New Hardware Revision
It appears Barnes and Noble has introduced a new hardware revision or another change which is causing units to become bricks after running the official Barnes and Noble 1.0.0 firmware image. These units can be identified by the 10031 serial #.
A label on the bottom of the nook box will indicate what version your nook is.
If the serial # begins with 10031, the unit MAY OR MAY NOT be rootable. If the serial # is greater than 10031, it almost certainly NOT rootable.
If the device comes preloaded with firmware version 1.4.0 or earlier, it is likely rootable, regardless of serial number. If it comes preloaded with 1.4.1 or greater, it is almost certainly NOT rootable.
Teardown of the new nook hardware
The Main difference of the new nook hardware is the removal of the SD card and holder. This has been replaced by a single chip solution most likely to save a few dollars in production.
The Chip on the nook I tore down was a KLM261DEHE-B101
Which is a standard Samsung moviNAND chip, see
This is wired as an MMC chip using a 4bit data bus to the host controller.
The data lines are wired with 4 10k resistors for pullup next to the memory chip R153-R156.
The other lines needed to read the chip are the clock and command lines. I dont know where these end up.
However since it is most likely driven directly by the micro controller, it may be risky to drive the mmc card with an external controller and not damage the CPU on the nook. Perhaps one could connect a standard mmc reader to the lines and then power up the mmc chip and hold the main processor in reset, thus allowing the contents of the mmc card to be dumped or restored using a standard reader. (Unless the mmc chip is also locked with a password)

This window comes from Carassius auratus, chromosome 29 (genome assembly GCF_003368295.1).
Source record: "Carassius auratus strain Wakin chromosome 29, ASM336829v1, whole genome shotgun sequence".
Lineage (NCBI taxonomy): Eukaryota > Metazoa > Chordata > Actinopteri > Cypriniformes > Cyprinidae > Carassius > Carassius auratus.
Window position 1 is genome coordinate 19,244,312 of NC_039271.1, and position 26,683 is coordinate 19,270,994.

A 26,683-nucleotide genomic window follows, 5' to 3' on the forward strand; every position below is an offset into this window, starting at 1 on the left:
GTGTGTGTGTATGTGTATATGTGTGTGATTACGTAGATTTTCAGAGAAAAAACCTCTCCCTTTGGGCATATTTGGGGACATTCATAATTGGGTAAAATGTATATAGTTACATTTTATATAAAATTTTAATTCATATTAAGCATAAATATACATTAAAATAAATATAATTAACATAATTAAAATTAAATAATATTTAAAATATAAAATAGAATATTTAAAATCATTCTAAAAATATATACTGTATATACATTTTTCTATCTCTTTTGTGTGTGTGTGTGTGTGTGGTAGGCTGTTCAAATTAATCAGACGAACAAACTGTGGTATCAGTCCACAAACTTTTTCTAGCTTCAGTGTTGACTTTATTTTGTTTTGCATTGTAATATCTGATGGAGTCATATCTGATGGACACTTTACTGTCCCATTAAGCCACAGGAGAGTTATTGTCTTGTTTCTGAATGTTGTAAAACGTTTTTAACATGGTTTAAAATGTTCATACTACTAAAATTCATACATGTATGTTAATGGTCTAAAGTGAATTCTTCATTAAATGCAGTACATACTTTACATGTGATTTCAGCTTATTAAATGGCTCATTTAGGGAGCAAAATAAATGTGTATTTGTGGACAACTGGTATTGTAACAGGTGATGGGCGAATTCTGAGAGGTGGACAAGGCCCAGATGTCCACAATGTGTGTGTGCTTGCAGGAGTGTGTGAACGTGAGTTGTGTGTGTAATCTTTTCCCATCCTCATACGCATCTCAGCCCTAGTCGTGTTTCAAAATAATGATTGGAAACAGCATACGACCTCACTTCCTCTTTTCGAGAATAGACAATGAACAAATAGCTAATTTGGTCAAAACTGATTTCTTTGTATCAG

From the mmc 4.3 controller specification:
Density = 16gig MLC
VCC VCCQ MODE
3.3V(2.5V~3.6V) 1.8V(1.65V~1.95V) Dual
3.3V(2.5V ~ 3.6V)
Package = FBGA
Revesion = EVT1
Basically it should be identical to standard mmc flash chip. Thus it should not be much different compared to the original hardware revision.
However from manufacturing it would not make sense to have to program even a boot loader using the test jig, so there might be a way to load the OS onto the mmc card in an easier way. New theory is there is a way to force the cpu to boot from the external SD card instead of the internal MMC card. Thus if we could write a bootloader for the device that ran from the SD card we could then load the kernel and environment.